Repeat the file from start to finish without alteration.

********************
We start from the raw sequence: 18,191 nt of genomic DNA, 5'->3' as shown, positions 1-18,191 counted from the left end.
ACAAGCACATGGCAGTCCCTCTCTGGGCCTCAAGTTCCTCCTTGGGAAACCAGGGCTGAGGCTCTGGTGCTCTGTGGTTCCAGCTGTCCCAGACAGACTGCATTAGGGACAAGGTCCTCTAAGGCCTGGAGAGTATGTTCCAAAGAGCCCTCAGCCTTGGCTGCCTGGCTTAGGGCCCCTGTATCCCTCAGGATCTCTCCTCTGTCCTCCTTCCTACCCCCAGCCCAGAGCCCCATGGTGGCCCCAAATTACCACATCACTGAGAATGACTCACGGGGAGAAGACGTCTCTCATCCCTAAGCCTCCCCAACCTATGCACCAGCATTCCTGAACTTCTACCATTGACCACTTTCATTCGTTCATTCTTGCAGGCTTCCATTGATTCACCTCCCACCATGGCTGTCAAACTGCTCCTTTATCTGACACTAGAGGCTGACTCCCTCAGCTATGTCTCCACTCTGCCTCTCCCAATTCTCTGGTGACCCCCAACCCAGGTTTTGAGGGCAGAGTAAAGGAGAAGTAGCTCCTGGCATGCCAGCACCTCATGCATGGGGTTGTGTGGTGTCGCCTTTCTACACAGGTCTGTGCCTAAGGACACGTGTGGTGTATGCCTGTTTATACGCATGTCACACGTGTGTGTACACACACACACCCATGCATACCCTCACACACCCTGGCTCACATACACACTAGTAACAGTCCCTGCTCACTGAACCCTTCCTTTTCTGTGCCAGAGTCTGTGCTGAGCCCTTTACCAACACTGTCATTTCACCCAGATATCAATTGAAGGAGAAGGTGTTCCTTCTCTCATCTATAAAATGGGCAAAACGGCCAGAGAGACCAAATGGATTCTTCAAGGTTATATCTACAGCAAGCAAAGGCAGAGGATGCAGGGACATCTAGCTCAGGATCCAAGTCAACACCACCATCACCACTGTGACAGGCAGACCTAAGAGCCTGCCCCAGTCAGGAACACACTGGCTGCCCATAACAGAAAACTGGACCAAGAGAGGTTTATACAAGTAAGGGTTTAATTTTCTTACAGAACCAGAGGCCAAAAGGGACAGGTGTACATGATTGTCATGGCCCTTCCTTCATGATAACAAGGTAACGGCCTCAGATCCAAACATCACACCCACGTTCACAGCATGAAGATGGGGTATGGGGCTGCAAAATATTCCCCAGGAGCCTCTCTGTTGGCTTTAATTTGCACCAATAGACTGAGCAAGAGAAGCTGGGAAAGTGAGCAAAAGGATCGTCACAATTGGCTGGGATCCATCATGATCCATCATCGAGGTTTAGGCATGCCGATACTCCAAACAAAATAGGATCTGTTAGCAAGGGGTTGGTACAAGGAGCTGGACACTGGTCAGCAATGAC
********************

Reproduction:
We start from the raw sequence: 18,191 nt of genomic DNA, 5'->3' as shown, positions 1-18,191 counted from the left end.
ACAAGCACATGGCAGTCCCTCTCTGGGCCTCAAGTTCCTCCTTGGGAAACCAGGGCTGAGGCTCTGGTGCTCTGTGGTTCCAGCTGTCCCAGACAGACTGCATTAGGGACAAGGTCCTCTAAGGCCTGGAGAGTATGTTCCAAAGAGCCCTCAGCCTTGGCTGCCTGGCTTAGGGCCCCTGTATCCCTCAGGATCTCTCCTCTGTCCTCCTTCCTACCCCCAGCCCAGAGCCCCATGGTGGCCCCAAATTACCACATCACTGAGAATGACTCACGGGGAGAAGACGTCTCTCATCCCTAAGCCTCCCCAACCTATGCACCAGCATTCCTGAACTTCTACCATTGACCACTTTCATTCGTTCATTCTTGCAGGCTTCCATTGATTCACCTCCCACCATGGCTGTCAAACTGCTCCTTTATCTGACACTAGAGGCTGACTCCCTCAGCTATGTCTCCACTCTGCCTCTCCCAATTCTCTGGTGACCCCCAACCCAGGTTTTGAGGGCAGAGTAAAGGAGAAGTAGCTCCTGGCATGCCAGCACCTCATGCATGGGGTTGTGTGGTGTCGCCTTTCTACACAGGTCTGTGCCTAAGGACACGTGTGGTGTATGCCTGTTTATACGCATGTCACACGTGTGTGTACACACACACACCCATGCATACCCTCACACACCCTGGCTCACATACACACTAGTAACAGTCCCTGCTCACTGAACCCTTCCTTTTCTGTGCCAGAGTCTGTGCTGAGCCCTTTACCAACACTGTCATTTCACCCAGATATCAATTGAAGGAGAAGGTGTTCCTTCTCTCATCTATAAAATGGGCAAAACGGCCAGAGAGACCAAATGGATTCTTCAAGGTTATATCTACAGCAAGCAAAGGCAGAGGATGCAGGGACATCTAGCTCAGGATCCAAGTCAACACCACCATCACCACTGTGACAGGCAGACCTAAGAGCCTGCCCCAGTCAGGAACACACTGGCTGCCCATAACAGAAAACTGGACCAAGAGAGGTTTATACAAGTAAGGGTTTAATTTTCTTACAGAACCAGAGGCCAAAAGGGACAGGTGTACATGATTGTCATGGCCCTTCCTTCATGATAACAAGGTAACGGCCTCAGATCCAAACATCACACCCACGTTCACAGCATGAAGATGGGGTATGGGGCTGCAAAATATTCCCCAGGAGCCTCTCTGTTGGCTTTAATTTGCACCAATAGACTGAGCAAGAGAAGCTGGGAAAGTGAGCAAAAGGATCGTCACAATTGGCTGGGATCCATCATGATCCATCATCGAGGTTTAGGCATGCCGATACTCCAAACAAAATAGGATCTGTTAGCAAGGGGTTGGTACAAGGAGCTGGACACTGGTCAGCAATGAC